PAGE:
Spermicide does not work to stop the spread of STDs.

Spermicide condoms: 

These are standard condoms that have had N-9, a lubricant, applied to them. They are a reliable method of birth prevention but offer no advantages over sperm-free condoms. There is no proof that spermicides lead to birth abnormalities, and using spermicide condoms while pregnant is safe.

This kind of condom does have certain drawbacks, though. Some women have been documented to get urinary tract infections (UTIs) as a result of spermicide. Additionally, if you're having oral sex, they can taste strange.

Other types of condoms, such as ones lubricated with silicone, are frequently a preferable option because spermicide condoms frequently cost more, expire more quickly, and have the potential to irritate. Consult your doctor if you're unsure.

How to correctly use spermicides?

You must carefully follow the instructions on the packaging because different forms of spermicide may call for different procedures and timing. Typically, most kinds advise you to:
  • Deepen the vaginal cavity with the spermicide.
  • Before having sex, wait 10 to 15 minutes.
  • Do not put off having sex for more than 30 to 60 minutes.
  • After having sex, leave it in for at least 6 hours.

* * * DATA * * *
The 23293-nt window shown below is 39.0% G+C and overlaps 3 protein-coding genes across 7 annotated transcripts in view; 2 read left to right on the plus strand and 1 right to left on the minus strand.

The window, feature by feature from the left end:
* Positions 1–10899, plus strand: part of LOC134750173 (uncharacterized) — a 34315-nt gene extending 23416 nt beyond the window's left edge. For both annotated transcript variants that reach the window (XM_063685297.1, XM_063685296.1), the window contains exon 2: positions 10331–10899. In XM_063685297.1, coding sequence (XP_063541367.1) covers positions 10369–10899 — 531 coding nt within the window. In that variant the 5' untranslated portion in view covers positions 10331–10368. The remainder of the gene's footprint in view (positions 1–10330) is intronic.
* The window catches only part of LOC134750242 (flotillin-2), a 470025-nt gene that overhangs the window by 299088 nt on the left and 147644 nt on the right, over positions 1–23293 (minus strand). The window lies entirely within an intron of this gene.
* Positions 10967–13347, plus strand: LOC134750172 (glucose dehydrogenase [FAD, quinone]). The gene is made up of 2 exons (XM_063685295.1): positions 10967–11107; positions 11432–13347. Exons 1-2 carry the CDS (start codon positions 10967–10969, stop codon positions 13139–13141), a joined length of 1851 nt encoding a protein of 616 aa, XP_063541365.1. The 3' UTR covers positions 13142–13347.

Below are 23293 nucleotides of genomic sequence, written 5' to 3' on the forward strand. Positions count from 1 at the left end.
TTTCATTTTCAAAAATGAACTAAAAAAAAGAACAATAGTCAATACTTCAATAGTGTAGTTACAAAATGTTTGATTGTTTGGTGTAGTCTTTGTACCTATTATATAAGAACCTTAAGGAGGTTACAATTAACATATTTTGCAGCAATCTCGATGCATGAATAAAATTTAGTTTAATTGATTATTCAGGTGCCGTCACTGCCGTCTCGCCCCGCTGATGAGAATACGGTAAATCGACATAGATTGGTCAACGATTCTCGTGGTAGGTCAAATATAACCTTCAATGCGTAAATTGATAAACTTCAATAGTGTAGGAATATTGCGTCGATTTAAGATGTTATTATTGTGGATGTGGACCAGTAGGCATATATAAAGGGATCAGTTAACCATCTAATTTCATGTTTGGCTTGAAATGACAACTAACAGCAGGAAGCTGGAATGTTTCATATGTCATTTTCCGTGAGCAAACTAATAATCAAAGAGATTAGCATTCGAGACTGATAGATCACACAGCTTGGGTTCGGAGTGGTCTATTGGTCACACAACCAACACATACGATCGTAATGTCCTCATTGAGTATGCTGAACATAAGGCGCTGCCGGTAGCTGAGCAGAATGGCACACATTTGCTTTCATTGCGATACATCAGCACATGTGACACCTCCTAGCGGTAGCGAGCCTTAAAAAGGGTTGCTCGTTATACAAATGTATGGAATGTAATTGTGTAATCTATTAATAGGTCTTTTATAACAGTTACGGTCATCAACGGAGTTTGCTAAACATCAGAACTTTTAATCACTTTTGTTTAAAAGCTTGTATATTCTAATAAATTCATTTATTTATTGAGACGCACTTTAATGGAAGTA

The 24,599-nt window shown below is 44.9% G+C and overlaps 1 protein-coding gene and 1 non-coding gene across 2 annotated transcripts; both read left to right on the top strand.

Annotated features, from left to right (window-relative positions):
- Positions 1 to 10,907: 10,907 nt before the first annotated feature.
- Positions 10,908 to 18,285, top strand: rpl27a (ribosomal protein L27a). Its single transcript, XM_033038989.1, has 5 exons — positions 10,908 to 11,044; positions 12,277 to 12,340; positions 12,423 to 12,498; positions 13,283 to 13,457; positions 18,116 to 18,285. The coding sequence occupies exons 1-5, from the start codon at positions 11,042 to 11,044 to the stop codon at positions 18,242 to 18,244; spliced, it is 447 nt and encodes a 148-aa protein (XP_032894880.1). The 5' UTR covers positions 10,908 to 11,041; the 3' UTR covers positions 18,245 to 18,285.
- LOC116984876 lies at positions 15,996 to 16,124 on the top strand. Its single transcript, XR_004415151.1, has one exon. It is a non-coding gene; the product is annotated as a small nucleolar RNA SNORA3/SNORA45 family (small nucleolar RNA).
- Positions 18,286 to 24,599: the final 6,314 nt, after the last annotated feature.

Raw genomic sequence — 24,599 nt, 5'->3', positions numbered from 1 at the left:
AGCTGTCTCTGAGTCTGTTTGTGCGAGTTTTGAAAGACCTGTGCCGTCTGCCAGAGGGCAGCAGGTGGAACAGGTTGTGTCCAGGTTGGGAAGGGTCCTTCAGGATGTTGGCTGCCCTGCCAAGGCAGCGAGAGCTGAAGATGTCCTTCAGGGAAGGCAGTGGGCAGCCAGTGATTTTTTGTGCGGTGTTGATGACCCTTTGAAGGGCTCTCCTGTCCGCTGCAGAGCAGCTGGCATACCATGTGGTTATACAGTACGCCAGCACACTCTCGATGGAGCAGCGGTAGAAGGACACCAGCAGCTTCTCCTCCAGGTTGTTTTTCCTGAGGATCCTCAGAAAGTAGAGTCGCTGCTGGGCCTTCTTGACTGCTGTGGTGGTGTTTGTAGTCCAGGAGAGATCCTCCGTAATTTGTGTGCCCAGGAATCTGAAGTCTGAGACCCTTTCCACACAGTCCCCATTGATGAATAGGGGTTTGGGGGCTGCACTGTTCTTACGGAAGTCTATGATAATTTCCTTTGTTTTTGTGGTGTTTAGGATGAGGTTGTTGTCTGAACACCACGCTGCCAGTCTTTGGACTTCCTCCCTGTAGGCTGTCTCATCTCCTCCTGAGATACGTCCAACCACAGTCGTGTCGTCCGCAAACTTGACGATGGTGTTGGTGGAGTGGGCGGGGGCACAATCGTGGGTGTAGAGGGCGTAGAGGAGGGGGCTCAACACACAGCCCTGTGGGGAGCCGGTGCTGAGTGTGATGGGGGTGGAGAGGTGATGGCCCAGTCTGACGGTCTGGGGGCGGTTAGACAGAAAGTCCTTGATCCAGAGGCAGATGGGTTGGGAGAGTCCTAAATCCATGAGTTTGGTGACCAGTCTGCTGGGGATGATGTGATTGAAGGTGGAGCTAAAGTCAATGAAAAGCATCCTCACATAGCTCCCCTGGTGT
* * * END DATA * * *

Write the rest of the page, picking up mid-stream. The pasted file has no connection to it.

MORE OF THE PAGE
How reliable are spermicides?

Although spermicide can be used on its own, it functions best when combined with a condom or diaphragm. Spermicide is only about 70% to 80% effective when used alone.

Condoms containing spermicide prevent conception 87% of the time when used as directed. Additionally, they function 98% of the time when used correctly (i.e., when worn correctly, when put on prior to sex, when stored correctly in a cool, dry environment, etc.).

4.Use Condoms

Up to 98% of the time, condoms can prevent conception. Additionally, they shield you from sexually transmitted illnesses, or STDs, like chlamydia and herpes. Other methods are not like that.

However, the likelihood of an unintended pregnancy can be unexpectedly high if you don't use condoms correctly each time you have sex. It's estimated to occur in almost 1 in 5 people.